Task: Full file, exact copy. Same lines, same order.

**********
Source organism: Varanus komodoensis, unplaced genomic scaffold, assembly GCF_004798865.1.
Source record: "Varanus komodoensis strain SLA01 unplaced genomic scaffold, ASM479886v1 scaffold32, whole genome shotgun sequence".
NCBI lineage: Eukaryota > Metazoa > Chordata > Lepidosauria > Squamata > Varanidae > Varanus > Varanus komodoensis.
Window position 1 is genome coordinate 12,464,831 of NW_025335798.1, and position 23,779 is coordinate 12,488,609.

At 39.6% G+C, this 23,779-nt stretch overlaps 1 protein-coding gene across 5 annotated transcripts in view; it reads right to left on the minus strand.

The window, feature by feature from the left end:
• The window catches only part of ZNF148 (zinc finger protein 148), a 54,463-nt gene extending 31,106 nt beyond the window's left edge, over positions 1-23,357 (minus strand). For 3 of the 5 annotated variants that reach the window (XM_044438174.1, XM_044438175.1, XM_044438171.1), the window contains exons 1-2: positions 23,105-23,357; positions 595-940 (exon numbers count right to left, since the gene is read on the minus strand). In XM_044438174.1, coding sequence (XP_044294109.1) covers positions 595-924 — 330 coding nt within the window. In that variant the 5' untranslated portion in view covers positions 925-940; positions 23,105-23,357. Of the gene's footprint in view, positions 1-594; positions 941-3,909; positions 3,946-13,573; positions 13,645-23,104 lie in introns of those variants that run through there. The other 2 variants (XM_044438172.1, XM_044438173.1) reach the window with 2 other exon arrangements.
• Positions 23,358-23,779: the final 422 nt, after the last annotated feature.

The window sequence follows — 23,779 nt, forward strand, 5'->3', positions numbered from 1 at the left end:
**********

Source organism: Varanus komodoensis, unplaced genomic scaffold, assembly GCF_004798865.1.
Source record: "Varanus komodoensis strain SLA01 unplaced genomic scaffold, ASM479886v1 scaffold32, whole genome shotgun sequence".
NCBI lineage: Eukaryota > Metazoa > Chordata > Lepidosauria > Squamata > Varanidae > Varanus > Varanus komodoensis.
Window position 1 is genome coordinate 12,464,831 of NW_025335798.1, and position 23,779 is coordinate 12,488,609.

At 39.6% G+C, this 23,779-nt stretch overlaps 1 protein-coding gene across 5 annotated transcripts in view; it reads right to left on the minus strand.

The window, feature by feature from the left end:
• The window catches only part of ZNF148 (zinc finger protein 148), a 54,463-nt gene extending 31,106 nt beyond the window's left edge, over positions 1-23,357 (minus strand). For 3 of the 5 annotated variants that reach the window (XM_044438174.1, XM_044438175.1, XM_044438171.1), the window contains exons 1-2: positions 23,105-23,357; positions 595-940 (exon numbers count right to left, since the gene is read on the minus strand). In XM_044438174.1, coding sequence (XP_044294109.1) covers positions 595-924 — 330 coding nt within the window. In that variant the 5' untranslated portion in view covers positions 925-940; positions 23,105-23,357. Of the gene's footprint in view, positions 1-594; positions 941-3,909; positions 3,946-13,573; positions 13,645-23,104 lie in introns of those variants that run through there. The other 2 variants (XM_044438172.1, XM_044438173.1) reach the window with 2 other exon arrangements.
• Positions 23,358-23,779: the final 422 nt, after the last annotated feature.

The window sequence follows — 23,779 nt, forward strand, 5'->3', positions numbered from 1 at the left end: